The news industry keeps changing as it tries to meet readers/viewers where they are. The dedication to delivering facts and important stories hasn't changed (except maybe on cable news), but the delivery method continues to diversify. And that's okay. Technology changes, business models shift and you've got the circle of life. The latest frontier . . . is streaming.
You can't say we aren't changing here at Arkansas' Newspaper. We've got podcasts now, both in Little Rock and Fayetteville. And we're gradually moving the statewide edition over to iPads and other digital delivery to keep giving readers the same news and opinions they've relied on for two centuries.
Live video has always seemed like more of a television thing, but more newspapers are starting to dabble. And thanks to social media sites, it's easier than ever to dabble in live video. While reporters have been using Facebook Live for a couple years now with varying degrees of success, The Washington Post is trying a different website, one typically not associated with news.
The video streaming website is called Twitch, as in that thing your right eye does when you hear a cover of an Eagles song on the radio. When it first launched, Twitch was mainly used for people playing video games to show others how they were ... playing video games. No accounting for taste or youth.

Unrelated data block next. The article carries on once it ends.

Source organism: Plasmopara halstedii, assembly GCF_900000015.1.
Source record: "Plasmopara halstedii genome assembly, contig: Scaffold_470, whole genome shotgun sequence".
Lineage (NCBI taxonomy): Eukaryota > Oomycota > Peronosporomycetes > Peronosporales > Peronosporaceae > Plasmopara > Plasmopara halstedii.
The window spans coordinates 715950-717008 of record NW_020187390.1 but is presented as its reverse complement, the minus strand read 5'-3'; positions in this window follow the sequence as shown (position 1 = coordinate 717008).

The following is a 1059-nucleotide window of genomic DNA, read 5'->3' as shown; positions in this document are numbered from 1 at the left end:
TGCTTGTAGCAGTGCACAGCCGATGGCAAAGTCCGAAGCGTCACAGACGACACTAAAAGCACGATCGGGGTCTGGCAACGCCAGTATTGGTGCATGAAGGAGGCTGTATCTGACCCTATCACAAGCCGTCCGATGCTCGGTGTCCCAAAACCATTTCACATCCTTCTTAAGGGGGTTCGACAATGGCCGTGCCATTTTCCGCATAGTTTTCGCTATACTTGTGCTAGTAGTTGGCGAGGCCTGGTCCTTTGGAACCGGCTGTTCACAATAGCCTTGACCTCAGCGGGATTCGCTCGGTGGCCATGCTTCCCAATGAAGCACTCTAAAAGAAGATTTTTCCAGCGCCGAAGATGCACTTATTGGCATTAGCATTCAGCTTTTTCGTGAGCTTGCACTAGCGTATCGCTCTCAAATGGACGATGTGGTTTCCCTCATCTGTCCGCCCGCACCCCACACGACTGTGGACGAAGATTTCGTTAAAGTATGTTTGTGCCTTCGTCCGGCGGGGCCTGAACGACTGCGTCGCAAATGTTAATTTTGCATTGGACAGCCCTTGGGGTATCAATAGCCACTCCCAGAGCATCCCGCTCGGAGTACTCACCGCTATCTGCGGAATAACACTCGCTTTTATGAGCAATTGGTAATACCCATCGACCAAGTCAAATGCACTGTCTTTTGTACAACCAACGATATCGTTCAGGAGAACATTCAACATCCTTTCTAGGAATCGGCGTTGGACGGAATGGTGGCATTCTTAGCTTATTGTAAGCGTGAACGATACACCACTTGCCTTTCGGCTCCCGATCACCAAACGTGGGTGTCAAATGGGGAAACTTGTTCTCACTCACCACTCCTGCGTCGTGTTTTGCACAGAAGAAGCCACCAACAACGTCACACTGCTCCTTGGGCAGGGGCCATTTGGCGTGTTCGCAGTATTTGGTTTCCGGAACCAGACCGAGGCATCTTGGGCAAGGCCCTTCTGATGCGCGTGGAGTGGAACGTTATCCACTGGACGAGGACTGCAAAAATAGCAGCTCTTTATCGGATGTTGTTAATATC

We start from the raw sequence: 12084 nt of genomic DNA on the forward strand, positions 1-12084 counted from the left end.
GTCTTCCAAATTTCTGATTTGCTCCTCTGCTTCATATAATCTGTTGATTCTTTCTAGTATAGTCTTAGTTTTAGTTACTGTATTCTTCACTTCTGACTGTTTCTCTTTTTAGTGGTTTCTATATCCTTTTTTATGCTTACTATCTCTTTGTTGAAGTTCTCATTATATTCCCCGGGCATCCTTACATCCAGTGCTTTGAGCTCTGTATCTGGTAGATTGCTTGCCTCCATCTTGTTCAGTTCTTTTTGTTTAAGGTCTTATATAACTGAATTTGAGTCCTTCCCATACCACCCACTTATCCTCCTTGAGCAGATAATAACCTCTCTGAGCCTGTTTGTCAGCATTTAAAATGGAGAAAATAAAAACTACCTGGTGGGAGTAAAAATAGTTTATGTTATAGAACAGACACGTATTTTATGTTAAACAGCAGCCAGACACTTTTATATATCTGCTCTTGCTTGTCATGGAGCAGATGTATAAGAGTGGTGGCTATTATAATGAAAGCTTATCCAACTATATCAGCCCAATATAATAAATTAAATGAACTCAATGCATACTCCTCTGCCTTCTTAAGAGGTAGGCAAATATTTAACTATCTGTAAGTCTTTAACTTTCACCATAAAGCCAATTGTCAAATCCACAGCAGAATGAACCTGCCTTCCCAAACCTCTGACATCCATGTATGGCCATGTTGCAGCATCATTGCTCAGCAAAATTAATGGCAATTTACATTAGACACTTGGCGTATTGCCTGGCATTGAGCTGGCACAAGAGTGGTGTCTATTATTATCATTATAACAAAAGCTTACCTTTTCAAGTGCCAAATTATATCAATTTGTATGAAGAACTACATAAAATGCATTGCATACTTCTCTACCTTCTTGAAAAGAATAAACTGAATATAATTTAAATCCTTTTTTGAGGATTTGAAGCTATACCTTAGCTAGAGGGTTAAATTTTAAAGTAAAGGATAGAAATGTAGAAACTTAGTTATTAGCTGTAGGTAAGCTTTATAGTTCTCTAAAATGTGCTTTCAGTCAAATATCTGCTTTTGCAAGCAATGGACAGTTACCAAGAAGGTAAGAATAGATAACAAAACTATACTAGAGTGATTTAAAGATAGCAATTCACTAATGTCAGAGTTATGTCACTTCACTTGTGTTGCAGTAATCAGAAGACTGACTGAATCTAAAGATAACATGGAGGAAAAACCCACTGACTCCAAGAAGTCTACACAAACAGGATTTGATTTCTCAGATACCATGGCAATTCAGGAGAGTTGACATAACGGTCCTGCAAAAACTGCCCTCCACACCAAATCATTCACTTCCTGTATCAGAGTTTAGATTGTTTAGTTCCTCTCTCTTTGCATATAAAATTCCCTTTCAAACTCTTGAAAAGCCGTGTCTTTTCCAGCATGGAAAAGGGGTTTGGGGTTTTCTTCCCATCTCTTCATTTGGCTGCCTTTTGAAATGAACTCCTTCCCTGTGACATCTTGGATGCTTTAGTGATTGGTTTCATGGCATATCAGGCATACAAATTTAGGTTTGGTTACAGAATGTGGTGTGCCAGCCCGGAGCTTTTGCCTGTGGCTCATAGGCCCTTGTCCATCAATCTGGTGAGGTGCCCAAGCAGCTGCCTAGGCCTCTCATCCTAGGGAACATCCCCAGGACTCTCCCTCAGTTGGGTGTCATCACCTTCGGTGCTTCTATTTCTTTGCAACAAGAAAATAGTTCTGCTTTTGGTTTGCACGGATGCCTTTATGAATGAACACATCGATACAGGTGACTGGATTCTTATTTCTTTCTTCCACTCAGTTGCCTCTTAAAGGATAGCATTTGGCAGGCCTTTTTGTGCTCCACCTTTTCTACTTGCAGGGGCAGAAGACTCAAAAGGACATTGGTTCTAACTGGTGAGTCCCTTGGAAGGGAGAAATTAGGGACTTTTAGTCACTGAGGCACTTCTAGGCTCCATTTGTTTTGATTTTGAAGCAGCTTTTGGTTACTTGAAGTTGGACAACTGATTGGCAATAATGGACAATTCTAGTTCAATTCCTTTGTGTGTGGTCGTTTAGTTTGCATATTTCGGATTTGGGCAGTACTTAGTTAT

So how does a site used mainly for video game streaming translate to news? Well, Twitch is evolving. It has millions of eyeballs around the world, and people are starting to figure out what they can offer those eyeballs (and make some advertising dollars why they're at it). The Washington Post is one newspaper that's taken the step, offering live streams from reporters to break down complex topics like the Mueller Report or a new piece of legislation being debated in Congress.
By going to where these new eyeballs are, the newspaper grows its audience. Let's say Jon logs onto Twitch to see the latest gamers streaming themselves playing Tetris. (Yes, people actually still play it.) He watches a few games before seeing that The Washington Post is live, explaining the continuing privatization of space travel and relationships between NASA and corporations like SpaceX.
That's actually a pretty interesting topic he's been curious about, so Jon clicks on The Washington Post's video. And he watches for the next hour while reporters bring in employees of NASA and SpaceX and interview them on the future of space economics. Impressed, Jon makes it a point to "favorite" the channel so he can watch future videos from the paper. He may even visit the paper's website, find more amazing stories, and order a subscription. Stranger things have happened.
Newspapers see Twitch as a viable bridge to a younger audience where they can easily set up their own video streams with ads. Especially if they think it has a shot at producing more subscribers.
It's all part of evolution in the news industry. Who knows what else they'll come up with next?
Bill Buckley once said conservatives stand astride the world yelling Stop! But somehow it never does. All this new technology might make some of us apprehensive at first. Then again, we were nervous the first time we got behind the steering wheel of a car, too.
Editorial on 06/18/2019
Print Headline: A new frontier